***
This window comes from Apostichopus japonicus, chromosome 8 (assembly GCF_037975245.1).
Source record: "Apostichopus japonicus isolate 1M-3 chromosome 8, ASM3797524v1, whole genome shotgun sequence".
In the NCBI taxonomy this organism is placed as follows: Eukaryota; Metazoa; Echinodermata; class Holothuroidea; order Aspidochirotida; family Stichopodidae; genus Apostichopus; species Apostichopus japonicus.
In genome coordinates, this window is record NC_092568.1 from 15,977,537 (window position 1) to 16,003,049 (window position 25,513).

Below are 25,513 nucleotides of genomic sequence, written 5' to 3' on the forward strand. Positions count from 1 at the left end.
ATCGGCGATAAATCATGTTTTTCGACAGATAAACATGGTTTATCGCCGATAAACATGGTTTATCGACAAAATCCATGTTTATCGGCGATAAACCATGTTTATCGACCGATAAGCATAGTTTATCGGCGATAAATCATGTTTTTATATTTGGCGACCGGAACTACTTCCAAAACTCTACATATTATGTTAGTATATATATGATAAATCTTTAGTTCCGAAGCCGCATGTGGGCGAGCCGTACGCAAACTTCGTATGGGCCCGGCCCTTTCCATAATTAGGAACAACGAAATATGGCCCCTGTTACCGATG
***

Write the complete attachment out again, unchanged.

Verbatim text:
This window comes from Apostichopus japonicus, chromosome 8 (assembly GCF_037975245.1).
Source record: "Apostichopus japonicus isolate 1M-3 chromosome 8, ASM3797524v1, whole genome shotgun sequence".
In the NCBI taxonomy this organism is placed as follows: Eukaryota; Metazoa; Echinodermata; class Holothuroidea; order Aspidochirotida; family Stichopodidae; genus Apostichopus; species Apostichopus japonicus.
In genome coordinates, this window is record NC_092568.1 from 15,977,537 (window position 1) to 16,003,049 (window position 25,513).

Below are 25,513 nucleotides of genomic sequence, written 5' to 3' on the forward strand. Positions count from 1 at the left end.
ATCGGCGATAAATCATGTTTTTCGACAGATAAACATGGTTTATCGCCGATAAACATGGTTTATCGACAAAATCCATGTTTATCGGCGATAAACCATGTTTATCGACCGATAAGCATAGTTTATCGGCGATAAATCATGTTTTTATATTTGGCGACCGGAACTACTTCCAAAACTCTACATATTATGTTAGTATATATATGATAAATCTTTAGTTCCGAAGCCGCATGTGGGCGAGCCGTACGCAAACTTCGTATGGGCCCGGCCCTTTCCATAATTAGGAACAACGAAATATGGCCCCTGTTACCGATG